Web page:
The panel discussion, moderated by Tarah Wheeler from New America, allowed Fabian, Husayn, from Onfido, and Ellison, from Enveil, to dive deep into how privacy-enhancing solutions can help strengthen cybersecurity in the next ten years and beyond.
Biometrics are an inherently weak authentication factor on their own
Privacy-enhancing technologies will help protect us against identity theft and fraud
Seamless biometric authentication doesn’t need to compromise security
Deep Fakes can be used to generate biometric training data in privacy-preserving way
Private biometric authentication can help with cross-jurisdictional compliance
To get the next ten years right, we need to be transparent
You can watch the panel here, or continue reading for a recap…
Biometrics are insecure when used as a single authentication factor, but when combined with other factors and privacy enhancing technologies, biometrics can be used to seamlessly and securely identify users, protecting them from the growing threat of financial fraud and identity theft.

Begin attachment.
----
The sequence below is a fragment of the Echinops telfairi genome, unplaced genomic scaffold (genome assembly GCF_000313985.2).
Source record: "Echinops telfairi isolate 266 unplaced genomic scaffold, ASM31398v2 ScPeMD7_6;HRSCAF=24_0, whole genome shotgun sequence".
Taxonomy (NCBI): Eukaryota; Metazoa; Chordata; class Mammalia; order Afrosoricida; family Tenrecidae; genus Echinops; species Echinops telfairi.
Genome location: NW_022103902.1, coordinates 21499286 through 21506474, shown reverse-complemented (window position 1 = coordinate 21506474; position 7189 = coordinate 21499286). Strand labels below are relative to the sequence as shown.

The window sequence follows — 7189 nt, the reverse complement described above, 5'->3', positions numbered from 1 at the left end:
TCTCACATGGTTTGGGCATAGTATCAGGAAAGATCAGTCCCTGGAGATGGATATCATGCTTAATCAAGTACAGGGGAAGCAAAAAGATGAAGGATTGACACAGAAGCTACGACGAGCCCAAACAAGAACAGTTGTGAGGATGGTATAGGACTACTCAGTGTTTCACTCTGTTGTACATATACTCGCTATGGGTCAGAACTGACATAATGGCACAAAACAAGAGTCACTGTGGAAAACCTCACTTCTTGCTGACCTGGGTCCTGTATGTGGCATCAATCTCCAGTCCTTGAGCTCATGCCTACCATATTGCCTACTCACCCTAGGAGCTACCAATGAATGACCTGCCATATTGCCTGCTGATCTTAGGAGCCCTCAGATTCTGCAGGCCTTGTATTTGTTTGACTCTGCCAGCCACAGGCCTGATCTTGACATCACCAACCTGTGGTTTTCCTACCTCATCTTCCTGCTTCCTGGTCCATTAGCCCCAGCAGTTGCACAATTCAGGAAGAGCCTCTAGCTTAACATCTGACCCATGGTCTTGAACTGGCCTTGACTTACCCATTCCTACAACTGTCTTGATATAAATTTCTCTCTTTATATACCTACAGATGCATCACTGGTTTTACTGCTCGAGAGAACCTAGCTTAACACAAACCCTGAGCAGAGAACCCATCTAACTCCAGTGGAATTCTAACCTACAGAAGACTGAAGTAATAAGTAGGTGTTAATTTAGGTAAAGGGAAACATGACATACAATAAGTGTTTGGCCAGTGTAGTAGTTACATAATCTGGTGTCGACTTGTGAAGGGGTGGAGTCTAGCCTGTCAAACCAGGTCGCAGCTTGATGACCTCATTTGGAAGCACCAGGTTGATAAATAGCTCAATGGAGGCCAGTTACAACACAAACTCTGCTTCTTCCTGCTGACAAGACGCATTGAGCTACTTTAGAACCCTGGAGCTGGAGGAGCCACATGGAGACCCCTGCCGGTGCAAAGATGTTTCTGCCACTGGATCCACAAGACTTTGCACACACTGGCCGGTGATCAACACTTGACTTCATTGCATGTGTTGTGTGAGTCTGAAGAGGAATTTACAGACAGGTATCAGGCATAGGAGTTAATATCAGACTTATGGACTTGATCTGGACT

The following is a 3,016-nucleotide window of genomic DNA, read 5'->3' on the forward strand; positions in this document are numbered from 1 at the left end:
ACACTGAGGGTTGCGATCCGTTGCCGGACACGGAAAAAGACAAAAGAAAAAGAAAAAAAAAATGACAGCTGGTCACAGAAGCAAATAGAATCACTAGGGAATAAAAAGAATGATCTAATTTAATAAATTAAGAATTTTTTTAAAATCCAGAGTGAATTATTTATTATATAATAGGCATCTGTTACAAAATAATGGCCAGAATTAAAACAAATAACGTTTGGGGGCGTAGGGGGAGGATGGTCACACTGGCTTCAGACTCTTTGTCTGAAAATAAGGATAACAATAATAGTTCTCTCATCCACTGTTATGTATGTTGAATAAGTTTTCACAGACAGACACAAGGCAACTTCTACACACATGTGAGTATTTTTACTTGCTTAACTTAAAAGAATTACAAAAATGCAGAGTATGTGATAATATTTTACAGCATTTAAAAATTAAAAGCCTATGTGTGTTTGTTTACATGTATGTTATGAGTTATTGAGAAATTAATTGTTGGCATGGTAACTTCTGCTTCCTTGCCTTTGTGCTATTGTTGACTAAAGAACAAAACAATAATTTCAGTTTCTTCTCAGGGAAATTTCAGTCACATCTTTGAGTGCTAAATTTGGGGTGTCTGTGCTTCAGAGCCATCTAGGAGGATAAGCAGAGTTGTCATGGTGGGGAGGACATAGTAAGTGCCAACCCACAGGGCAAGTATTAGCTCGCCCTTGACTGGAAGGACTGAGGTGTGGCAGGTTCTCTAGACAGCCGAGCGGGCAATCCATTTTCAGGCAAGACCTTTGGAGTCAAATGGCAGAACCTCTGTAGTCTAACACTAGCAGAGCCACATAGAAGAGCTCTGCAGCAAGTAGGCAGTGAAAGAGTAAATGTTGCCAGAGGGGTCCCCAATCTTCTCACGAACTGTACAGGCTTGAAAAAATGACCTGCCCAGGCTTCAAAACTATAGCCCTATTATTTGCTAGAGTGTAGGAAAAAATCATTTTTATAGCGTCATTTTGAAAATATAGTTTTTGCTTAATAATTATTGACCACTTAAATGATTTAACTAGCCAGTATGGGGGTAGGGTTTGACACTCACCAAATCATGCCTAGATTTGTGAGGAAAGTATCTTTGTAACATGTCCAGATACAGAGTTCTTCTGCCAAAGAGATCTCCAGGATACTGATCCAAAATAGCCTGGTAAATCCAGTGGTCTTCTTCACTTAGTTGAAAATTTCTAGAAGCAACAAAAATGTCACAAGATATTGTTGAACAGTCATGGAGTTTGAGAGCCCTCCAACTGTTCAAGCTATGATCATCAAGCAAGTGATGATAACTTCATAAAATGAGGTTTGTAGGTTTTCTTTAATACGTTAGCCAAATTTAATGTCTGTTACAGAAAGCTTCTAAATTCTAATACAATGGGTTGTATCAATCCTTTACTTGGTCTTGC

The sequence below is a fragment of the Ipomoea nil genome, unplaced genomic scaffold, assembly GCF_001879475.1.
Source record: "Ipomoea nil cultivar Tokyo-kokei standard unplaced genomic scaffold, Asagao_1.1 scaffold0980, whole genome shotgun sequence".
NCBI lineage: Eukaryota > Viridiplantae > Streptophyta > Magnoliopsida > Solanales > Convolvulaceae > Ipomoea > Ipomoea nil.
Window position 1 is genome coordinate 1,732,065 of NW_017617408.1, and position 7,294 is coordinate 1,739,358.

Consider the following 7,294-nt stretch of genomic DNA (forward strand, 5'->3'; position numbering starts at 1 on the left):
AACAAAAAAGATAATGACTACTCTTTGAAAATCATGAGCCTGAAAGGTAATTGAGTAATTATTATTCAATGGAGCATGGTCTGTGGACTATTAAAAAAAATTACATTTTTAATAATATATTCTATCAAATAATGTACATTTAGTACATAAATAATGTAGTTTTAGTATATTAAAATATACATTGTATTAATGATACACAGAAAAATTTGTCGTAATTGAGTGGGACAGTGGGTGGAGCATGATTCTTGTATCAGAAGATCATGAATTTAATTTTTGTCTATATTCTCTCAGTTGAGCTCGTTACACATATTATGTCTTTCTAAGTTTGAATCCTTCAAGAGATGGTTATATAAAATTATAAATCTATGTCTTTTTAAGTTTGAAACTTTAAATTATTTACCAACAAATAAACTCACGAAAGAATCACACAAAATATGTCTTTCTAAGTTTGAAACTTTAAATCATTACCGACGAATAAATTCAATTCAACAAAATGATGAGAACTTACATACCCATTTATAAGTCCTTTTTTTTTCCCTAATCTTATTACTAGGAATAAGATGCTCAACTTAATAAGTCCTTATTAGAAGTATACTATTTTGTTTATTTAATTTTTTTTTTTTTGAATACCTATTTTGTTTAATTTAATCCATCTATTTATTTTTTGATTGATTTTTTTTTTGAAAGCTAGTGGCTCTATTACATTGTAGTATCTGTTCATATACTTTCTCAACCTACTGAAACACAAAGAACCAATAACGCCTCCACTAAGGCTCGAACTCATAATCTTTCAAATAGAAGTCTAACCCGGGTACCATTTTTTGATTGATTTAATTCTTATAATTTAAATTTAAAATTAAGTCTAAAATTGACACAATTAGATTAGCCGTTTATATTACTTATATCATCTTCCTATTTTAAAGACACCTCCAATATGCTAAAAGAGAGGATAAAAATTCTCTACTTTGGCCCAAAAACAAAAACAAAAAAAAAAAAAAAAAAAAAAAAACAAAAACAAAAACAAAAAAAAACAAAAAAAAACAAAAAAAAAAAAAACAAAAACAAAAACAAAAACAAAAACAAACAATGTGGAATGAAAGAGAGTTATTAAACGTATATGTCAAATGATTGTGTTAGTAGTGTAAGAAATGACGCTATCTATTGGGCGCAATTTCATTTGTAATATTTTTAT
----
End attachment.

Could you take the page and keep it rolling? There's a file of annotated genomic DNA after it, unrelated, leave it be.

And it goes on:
“…. Biometrics, when done right, are the answer to solving the authentication trade-off in aligning seamless user experience with strong security and built-in privacy protection.” — Fabian
Advancements in behavioural biometrics, multi-factor authentication and privacy-enhancing technologies are allowing us to develop authentication and identity management solutions that are virtually impenetrable to cyberthreats, while also seamless for the user.
Our solution has in-built multi-factor authentication. In order to verify that a user is who they claim to be, we launch a series of challenges, some of which are naked to the user’s eye. In the first challenge, we validate whether the device the user is authenticating from is registered or not. If the device is registered, we move onto the next challenge, where we confirm that samples of the user’s unique biometric templates match those stored across our network.
Our solution is much more robust than passwords and SMS one-time-codes — both of which are susceptible to social engineering attacks like sim-swapping and phishing.
But, as stressed yesterday, multi-factor authentication is not enough on its own to protect users against fraud and identity theft. We must also leverage advanced privacy-enhancing technologies when dealing with private data — especially biometrics.